INTERVIEW: A Healthcare Financing Solution for Entrepreneurs?

Former: CEO and Founder
Superior Consultant Company, Inc.

EDITOR’S NOTE: I first met Rich in B-school, when I was a student, back in the day. He was the Founder and CEO of Superior Consultant Holdings Corp. Rich graciously wrote the Foreword to one of my first textbooks on financial planning for physicians and healthcare professionals. Today, Rich is a successful entrepreneur in the technology, health and finance space.

-Dr. David E. Marcinko MBA CMP®


Staff & Contributors - CHAMPIONS OF WAYNE

By Richard Helppie

Today for your consideration – How to fix the healthcare financing methods in the United States?

I use the term “methods” because calling what we do now a “system” is inaccurate. I also focus on healthcare financing, because in terms of healthcare delivery, there is no better place in the world than the USA in terms of supply and innovation for medical diagnosis and treatment. Similarly, I use the term healthcare financing to differentiate from healthcare insurance – because insurance without supply is an empty promise.

This is a straightforward, 4-part plan. It is uniquely American and will at last extend coverage to every US citizen while not hampering the innovation and robust supply that we have today. As this is about a Common Bridge and not about ideology or dogma, there will no doubt be aspects of this proposal that every individual will have difficulty with. However, on balance, I believe it is the most fair and equitable way to resolve the impasse on healthcare funding . . . .


Let me start in an area sure to raise the ire of a few. And that is, we have to start with eliminating the methods that are in place today. The first is the outdated notion that healthcare insurance is tied to one’s work, and the second is that there are overlapping and competing tax-supported bureaucracies to administer that area of healthcare finance.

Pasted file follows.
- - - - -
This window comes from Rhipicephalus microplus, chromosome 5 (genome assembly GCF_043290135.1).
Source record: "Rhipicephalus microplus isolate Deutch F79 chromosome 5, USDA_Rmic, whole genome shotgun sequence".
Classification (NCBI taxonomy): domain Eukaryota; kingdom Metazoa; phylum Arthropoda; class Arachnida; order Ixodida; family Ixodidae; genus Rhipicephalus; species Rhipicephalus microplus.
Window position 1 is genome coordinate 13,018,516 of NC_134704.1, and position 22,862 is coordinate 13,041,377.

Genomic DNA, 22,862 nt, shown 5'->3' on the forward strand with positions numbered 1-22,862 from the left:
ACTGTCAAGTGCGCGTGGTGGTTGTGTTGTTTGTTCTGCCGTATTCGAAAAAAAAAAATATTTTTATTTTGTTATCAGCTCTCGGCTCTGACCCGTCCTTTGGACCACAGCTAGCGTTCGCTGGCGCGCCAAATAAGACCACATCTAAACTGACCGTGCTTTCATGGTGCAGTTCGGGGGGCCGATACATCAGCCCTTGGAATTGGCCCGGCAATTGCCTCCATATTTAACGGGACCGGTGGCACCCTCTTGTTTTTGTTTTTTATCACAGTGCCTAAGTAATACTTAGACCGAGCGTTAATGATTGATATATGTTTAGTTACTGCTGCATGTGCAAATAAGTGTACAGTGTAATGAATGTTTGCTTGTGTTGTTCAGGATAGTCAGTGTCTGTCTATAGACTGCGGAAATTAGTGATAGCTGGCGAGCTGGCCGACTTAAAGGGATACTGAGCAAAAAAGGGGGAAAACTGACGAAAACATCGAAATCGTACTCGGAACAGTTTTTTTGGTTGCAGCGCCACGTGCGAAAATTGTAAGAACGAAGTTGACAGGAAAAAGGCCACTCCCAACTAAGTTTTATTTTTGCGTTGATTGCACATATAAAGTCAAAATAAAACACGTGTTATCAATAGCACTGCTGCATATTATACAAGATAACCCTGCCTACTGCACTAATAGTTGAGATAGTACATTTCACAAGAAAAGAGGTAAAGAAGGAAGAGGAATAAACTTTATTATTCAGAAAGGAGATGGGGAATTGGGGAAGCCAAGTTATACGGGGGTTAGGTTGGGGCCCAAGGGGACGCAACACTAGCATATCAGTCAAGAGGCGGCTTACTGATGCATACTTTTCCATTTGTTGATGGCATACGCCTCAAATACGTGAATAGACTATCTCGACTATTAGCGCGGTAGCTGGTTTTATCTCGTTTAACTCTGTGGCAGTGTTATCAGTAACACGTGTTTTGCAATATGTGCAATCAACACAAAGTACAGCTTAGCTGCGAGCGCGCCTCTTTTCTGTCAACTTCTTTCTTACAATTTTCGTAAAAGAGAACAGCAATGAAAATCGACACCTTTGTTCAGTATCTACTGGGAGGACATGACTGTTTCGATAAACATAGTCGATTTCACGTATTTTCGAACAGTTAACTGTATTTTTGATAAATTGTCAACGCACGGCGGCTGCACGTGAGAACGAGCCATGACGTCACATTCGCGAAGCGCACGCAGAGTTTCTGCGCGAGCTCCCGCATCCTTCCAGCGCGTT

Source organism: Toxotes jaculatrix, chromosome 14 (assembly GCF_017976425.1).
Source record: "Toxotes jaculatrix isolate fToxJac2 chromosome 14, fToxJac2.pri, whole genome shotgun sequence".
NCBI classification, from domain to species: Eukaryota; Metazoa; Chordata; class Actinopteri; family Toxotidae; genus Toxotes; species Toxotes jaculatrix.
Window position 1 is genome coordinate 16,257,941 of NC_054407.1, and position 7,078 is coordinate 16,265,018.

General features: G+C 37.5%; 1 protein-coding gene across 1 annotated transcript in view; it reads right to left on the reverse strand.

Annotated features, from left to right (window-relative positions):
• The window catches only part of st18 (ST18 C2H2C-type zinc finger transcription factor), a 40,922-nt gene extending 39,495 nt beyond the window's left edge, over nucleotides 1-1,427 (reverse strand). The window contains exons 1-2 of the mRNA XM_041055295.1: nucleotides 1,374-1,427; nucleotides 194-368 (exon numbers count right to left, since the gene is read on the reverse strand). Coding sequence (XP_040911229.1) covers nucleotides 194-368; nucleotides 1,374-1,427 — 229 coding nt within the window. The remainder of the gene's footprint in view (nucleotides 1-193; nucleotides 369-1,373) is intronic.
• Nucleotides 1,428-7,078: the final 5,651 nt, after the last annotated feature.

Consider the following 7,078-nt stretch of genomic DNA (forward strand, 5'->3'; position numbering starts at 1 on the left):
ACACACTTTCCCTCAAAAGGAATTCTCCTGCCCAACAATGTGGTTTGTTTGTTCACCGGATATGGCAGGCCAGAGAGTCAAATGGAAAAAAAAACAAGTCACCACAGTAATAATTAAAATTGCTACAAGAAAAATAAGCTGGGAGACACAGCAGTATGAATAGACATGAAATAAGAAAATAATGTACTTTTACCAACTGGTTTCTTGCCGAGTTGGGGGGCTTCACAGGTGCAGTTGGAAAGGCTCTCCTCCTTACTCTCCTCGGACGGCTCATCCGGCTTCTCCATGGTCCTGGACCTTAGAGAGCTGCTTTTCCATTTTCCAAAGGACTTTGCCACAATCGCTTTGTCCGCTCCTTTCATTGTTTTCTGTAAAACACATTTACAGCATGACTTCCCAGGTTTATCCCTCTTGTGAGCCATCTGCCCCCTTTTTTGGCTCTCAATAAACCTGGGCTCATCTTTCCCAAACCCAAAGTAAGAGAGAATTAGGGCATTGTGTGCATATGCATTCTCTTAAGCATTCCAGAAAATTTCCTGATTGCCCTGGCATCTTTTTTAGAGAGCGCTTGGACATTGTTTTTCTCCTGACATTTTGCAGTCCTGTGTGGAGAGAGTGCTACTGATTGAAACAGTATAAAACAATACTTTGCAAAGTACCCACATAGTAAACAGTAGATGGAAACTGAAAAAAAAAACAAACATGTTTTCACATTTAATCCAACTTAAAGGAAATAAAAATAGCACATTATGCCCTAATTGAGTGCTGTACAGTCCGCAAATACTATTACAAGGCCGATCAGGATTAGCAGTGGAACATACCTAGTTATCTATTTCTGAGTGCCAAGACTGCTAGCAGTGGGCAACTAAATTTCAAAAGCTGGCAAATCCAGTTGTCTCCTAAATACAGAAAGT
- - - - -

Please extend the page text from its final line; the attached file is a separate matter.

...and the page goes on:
Step 1 is to break the link between employment and health insurance. Fastest way to do that is simply tax the cost of benefits for the compensation that it is. This is how company cars, big life insurance policies and other fringe benefits were trimmed. Eliminating the tax-favored treatment of employer-provided healthcare is the single most important change that should be made.

Yes, you will hear arguments that this is an efficient market with satisfied customers. However, upon examination, it is highly risky, unfair, and frankly out of step with today’s job market.

Employer provided health insurance is an artifact from the 1940’s as an answer to wage freezes – an employer could not give a wage increase, but could offer benefits that weren’t taxed. It makes no sense today for a variety of reasons. Here are a few:

1. Its patently unfair. Two people living in the same apartment building, each making the same income and each have employer provided health insurance. Chris in unit 21 has a generous health plan that would be worth $25,000 each year. Pays zero tax on that compensation. Pat, in unit 42 has a skimpy plan with a narrow network, big deductibles and hefty co-pays. The play is worth $9,000 each year. Pat pays zero tax.

3. The insurance pools kick out the aged. Once one becomes too old to work, they are out of the employer plan and on to the retirement plan or over to the taxpayers (Medicare).

4. The structure is a bad fit. Health insurance and healthy living are longitudinal needs over a long period of time. In a time when people change careers and jobs frequently, or are in the gig economy, they are not any one place long enough for the insurance to work like insurance.

5. Creates perverse incentives. The incentives are weighted to have employers not have their work force meet the standards of employees so they don’t have to pay for the health insurance. Witness latest news in California with Uber and Lyft.

6. Incentives to deny claims abound. There is little incentive to serve the subscriber/patient since the likelihood the employer will shop the plan or the employee will change jobs means that stringing out a claim approval is a profitable exercise.